Wednesday, May 25, 2011

A Scene from the Chemo Room

Whoever laid out the chemotherapy room at Howard Community Oncology Center knew what he was doing. It is shaped like a giant C. The nurses are in the open part of the letter, while the patients are facing them in an arc. Every cubical has a leather, cream-colored recliner, always stocked with a fresh white pillow. Each chair has a TV, although I have never noticed anyone watching. All chairs are surrounded by A privacy curtain surrounds all the chairs, and warm blankets appear upon request.

As you might guess, it is a pretty serious place. You do not end up there because you are healthy. You are there because you are sick…really sick…dying-kind-of-sick. Most of the patients are not talkative, except to their nurses, who are always upbeat and quick with a warm smile or pat on the shoulder. These nurses (angels, in my view) do an amazing job of trying to help you bear the unbearable.

I have learned to arrive at 8:00 am. No one is there but me, usually. Cancer patients are late sleepers, I guess. I like to get in there and get out. I hate to admit it, but the place depresses me and looking at people who are even sicker than I am depresses me more, because I know that is where I am headed. It is best for my psychological health to get in and out quickly.

A few weeks ago I was plugged in getting my weekly poison, when a very frail- looking older gentleman walked by me. He stopped and asked if I was Mike Bolinger and didn't I used to swim everyday at noon at the YMCA. I replied affirmatively and asked his name.

"My name is Albert Buchanon and I used to work out at the Y," he said, "until I got sick."

On that particular day, I had brought my guitar with me to pass the time of the therapy. Albert eyed it and asked, "Do you play the guitar?"

"A little bit," I replied.

"I can sing," said Albert. "Do you ever accompany singers?"

"I play in the band occasionally at Oakbrook Church," I said. "I do a lot of that."

Albert's nurse called to him for his chemo to begin and so we ended the conversation that day.

Two weeks later, Albert walked by again as I was plugged in. "Do you mind if I ask you a question?" he asked.

"Not at all. What's on your mind?"

"You are a Christian, right?" he asked.

"I prefer the term Believer, but yes, I am," I responded.

"Well, I can sing. I have a lovely voice, you know?" He then paused. "Do you think they will let me sing in the choir in Heaven? There are going to be some pretty good singers there, you know."

What a question.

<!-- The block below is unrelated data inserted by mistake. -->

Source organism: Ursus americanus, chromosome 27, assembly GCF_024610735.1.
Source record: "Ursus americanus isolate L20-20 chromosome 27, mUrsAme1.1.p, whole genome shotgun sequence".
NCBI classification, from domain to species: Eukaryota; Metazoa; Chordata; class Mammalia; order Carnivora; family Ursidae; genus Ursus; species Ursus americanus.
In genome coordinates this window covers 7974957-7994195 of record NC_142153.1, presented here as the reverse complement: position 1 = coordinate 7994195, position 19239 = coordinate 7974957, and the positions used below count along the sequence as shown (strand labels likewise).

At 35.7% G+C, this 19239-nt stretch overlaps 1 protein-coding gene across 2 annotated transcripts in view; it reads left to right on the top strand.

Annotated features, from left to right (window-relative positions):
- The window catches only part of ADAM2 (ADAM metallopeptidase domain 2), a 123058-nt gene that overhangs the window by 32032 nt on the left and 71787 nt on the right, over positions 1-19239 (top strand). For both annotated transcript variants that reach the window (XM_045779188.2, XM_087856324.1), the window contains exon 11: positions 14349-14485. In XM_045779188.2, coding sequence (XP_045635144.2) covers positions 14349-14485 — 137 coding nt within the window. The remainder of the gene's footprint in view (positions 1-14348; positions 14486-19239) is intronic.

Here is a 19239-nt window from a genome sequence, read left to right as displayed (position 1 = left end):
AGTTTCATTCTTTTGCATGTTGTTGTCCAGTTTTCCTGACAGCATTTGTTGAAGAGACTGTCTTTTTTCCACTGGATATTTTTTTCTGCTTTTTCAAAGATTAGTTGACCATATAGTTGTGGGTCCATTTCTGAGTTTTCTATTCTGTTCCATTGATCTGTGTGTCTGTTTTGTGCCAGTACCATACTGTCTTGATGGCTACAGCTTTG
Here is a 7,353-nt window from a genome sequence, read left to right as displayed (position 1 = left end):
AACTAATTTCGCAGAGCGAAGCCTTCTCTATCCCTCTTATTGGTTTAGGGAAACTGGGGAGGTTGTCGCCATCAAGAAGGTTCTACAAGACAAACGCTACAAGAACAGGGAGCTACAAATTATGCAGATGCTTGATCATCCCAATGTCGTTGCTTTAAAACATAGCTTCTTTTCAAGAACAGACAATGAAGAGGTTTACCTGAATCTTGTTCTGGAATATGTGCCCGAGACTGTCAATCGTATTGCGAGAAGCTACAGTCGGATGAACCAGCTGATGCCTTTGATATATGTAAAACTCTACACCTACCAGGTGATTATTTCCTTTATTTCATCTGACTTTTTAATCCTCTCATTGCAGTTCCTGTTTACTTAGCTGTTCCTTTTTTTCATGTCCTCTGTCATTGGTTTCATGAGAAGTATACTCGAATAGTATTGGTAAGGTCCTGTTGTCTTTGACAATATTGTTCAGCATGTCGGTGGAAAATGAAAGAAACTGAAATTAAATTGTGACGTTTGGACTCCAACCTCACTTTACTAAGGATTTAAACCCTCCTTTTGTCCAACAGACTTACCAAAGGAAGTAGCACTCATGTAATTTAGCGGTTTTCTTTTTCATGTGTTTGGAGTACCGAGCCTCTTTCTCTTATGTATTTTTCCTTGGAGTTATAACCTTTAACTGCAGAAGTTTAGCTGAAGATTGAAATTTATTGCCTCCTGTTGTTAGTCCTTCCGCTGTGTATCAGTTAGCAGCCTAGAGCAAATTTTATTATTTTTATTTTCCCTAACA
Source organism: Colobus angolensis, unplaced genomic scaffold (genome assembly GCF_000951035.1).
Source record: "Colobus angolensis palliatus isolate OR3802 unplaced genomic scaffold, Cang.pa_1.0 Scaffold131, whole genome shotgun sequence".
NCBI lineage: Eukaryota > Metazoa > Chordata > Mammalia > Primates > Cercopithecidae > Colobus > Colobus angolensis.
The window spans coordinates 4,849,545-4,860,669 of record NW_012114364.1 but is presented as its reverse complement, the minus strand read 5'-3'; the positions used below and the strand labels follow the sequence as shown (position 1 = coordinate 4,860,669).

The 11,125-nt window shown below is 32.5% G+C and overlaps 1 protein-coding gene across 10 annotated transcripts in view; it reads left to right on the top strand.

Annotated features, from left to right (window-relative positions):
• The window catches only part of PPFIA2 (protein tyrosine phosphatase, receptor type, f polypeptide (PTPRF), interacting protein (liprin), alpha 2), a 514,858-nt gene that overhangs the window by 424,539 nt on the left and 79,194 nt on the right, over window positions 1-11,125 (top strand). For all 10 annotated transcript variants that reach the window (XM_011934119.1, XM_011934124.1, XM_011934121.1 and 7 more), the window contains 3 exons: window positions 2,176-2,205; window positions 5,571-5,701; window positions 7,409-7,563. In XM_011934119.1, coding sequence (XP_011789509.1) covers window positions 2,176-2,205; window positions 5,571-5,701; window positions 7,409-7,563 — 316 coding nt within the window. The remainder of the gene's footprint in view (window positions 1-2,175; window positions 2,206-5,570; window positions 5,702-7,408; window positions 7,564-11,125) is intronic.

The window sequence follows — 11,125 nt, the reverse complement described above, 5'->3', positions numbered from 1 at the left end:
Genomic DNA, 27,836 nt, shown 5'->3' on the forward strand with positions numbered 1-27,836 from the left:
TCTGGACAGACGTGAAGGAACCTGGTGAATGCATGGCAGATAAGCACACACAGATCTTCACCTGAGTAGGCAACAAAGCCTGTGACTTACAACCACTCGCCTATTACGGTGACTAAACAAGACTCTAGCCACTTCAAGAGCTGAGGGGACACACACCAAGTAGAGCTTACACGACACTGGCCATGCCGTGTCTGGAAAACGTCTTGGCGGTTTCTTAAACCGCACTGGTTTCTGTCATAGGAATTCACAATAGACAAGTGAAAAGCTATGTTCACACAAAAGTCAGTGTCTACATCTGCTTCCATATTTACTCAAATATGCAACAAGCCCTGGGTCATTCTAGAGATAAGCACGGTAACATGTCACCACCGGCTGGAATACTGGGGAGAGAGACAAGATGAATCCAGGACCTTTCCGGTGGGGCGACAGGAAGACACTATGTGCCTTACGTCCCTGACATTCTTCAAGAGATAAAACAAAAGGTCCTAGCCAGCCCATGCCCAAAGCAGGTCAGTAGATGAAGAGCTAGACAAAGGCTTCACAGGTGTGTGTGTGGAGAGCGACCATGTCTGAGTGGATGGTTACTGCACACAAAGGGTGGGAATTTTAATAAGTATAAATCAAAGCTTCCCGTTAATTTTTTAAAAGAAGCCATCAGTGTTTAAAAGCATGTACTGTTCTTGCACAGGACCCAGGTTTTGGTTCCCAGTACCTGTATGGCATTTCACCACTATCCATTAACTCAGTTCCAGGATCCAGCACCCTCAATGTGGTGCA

How would you have answered Albert's question? Think of the theological implications? Does Heaven exist, or is it a myth? Who will be there? Who will not? Will there be music? Or not? It would have been easy to say I did not have the faintest idea. Or refer him to a pastor, who might know. Or ask him if I looked like God; ask Him. There were a lot of possibilities and then the answer came to me.

"Albert, I do not know much about Heaven, but I know this. There is lots of music there. This is because God created music and He loves it. Particularly if it is praising Him. What could praise Him better than a choir? So I know there will be a choir. I do not think that you might sing in the choir. I know for a fact you will. I am certain of it. Why else would God have given you your voice?"

"You really think so, Mike?" he asked.

"No, Albert. I don't think so, I know so. And you know what else? You will get a solo part, too."

"I do not know if I could do that. A solo in the choir in Heaven? Wow!"

"Well, look at it this way, Albert. You will have eternity to practice. I'll bet you get pretty good in that time."

Albert beamed and went to get plugged in.



  1. Mike - I'm with you. Get in and get out. The reason I never told my mother, sisters, or friends that I was undergoing cancer treatment was because I knew all their concern would depress me. I found I could deal with the stinkin' illness and treatment a lot better if I dealt with it privately, than if people felt sorry for me. Now THAT would have really scared me. So I made my poor saint of a husband promise to tell no one.

    Yours was the best response you could have given Albert.

  2. Tough questions.

    Will there be dogs or cats in heaven?

    We we be reunited with spouses? What if they

    Your answer was a good one!

  3. A kind smile. A quiet, yet enthusiastic, word of hope. In that moment, Mike, YOU were one of God's minstering angels. Yes, indeed, heaven will be filled with music.